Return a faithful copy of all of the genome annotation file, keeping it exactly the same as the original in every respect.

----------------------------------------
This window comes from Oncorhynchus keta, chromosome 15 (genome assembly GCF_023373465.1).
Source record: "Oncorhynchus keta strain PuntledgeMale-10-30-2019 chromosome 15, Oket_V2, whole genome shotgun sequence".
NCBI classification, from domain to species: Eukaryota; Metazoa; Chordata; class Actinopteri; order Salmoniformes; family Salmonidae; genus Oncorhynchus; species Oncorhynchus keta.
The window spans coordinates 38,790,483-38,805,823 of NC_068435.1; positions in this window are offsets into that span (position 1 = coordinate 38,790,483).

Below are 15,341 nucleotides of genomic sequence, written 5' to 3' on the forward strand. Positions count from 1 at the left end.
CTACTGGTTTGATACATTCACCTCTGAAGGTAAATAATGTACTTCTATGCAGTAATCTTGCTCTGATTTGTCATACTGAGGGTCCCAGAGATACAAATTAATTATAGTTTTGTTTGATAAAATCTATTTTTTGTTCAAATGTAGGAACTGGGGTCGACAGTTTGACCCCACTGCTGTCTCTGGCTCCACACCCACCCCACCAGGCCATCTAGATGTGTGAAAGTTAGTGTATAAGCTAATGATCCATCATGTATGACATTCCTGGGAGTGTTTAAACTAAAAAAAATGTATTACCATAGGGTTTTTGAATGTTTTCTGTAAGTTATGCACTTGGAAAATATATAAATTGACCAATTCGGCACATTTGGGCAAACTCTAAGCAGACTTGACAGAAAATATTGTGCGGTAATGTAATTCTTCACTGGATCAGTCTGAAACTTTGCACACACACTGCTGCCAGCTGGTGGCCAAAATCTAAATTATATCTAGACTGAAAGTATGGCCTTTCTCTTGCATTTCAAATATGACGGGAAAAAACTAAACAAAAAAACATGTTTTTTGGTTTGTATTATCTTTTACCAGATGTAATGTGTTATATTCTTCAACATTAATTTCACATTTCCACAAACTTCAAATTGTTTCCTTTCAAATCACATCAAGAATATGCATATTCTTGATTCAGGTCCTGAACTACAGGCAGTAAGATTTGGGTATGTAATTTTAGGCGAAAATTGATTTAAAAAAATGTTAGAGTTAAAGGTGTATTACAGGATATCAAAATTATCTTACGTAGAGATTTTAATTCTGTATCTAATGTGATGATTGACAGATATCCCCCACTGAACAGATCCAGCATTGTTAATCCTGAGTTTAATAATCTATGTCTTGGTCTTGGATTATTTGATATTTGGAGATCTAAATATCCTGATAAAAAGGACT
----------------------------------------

This window comes from Oncorhynchus keta, chromosome 15 (genome assembly GCF_023373465.1).
Source record: "Oncorhynchus keta strain PuntledgeMale-10-30-2019 chromosome 15, Oket_V2, whole genome shotgun sequence".
NCBI classification, from domain to species: Eukaryota; Metazoa; Chordata; class Actinopteri; order Salmoniformes; family Salmonidae; genus Oncorhynchus; species Oncorhynchus keta.
The window spans coordinates 38,790,483-38,805,823 of NC_068435.1; positions in this window are offsets into that span (position 1 = coordinate 38,790,483).

Below are 15,341 nucleotides of genomic sequence, written 5' to 3' on the forward strand. Positions count from 1 at the left end.
CTACTGGTTTGATACATTCACCTCTGAAGGTAAATAATGTACTTCTATGCAGTAATCTTGCTCTGATTTGTCATACTGAGGGTCCCAGAGATACAAATTAATTATAGTTTTGTTTGATAAAATCTATTTTTTGTTCAAATGTAGGAACTGGGGTCGACAGTTTGACCCCACTGCTGTCTCTGGCTCCACACCCACCCCACCAGGCCATCTAGATGTGTGAAAGTTAGTGTATAAGCTAATGATCCATCATGTATGACATTCCTGGGAGTGTTTAAACTAAAAAAAATGTATTACCATAGGGTTTTTGAATGTTTTCTGTAAGTTATGCACTTGGAAAATATATAAATTGACCAATTCGGCACATTTGGGCAAACTCTAAGCAGACTTGACAGAAAATATTGTGCGGTAATGTAATTCTTCACTGGATCAGTCTGAAACTTTGCACACACACTGCTGCCAGCTGGTGGCCAAAATCTAAATTATATCTAGACTGAAAGTATGGCCTTTCTCTTGCATTTCAAATATGACGGGAAAAAACTAAACAAAAAAACATGTTTTTTGGTTTGTATTATCTTTTACCAGATGTAATGTGTTATATTCTTCAACATTAATTTCACATTTCCACAAACTTCAAATTGTTTCCTTTCAAATCACATCAAGAATATGCATATTCTTGATTCAGGTCCTGAACTACAGGCAGTAAGATTTGGGTATGTAATTTTAGGCGAAAATTGATTTAAAAAAATGTTAGAGTTAAAGGTGTATTACAGGATATCAAAATTATCTTACGTAGAGATTTTAATTCTGTATCTAATGTGATGATTGACAGATATCCCCCACTGAACAGATCCAGCATTGTTAATCCTGAGTTTAATAATCTATGTCTTGGTCTTGGATTATTTGATATTTGGAGATCTAAATATCCTGATAAAAAGGACT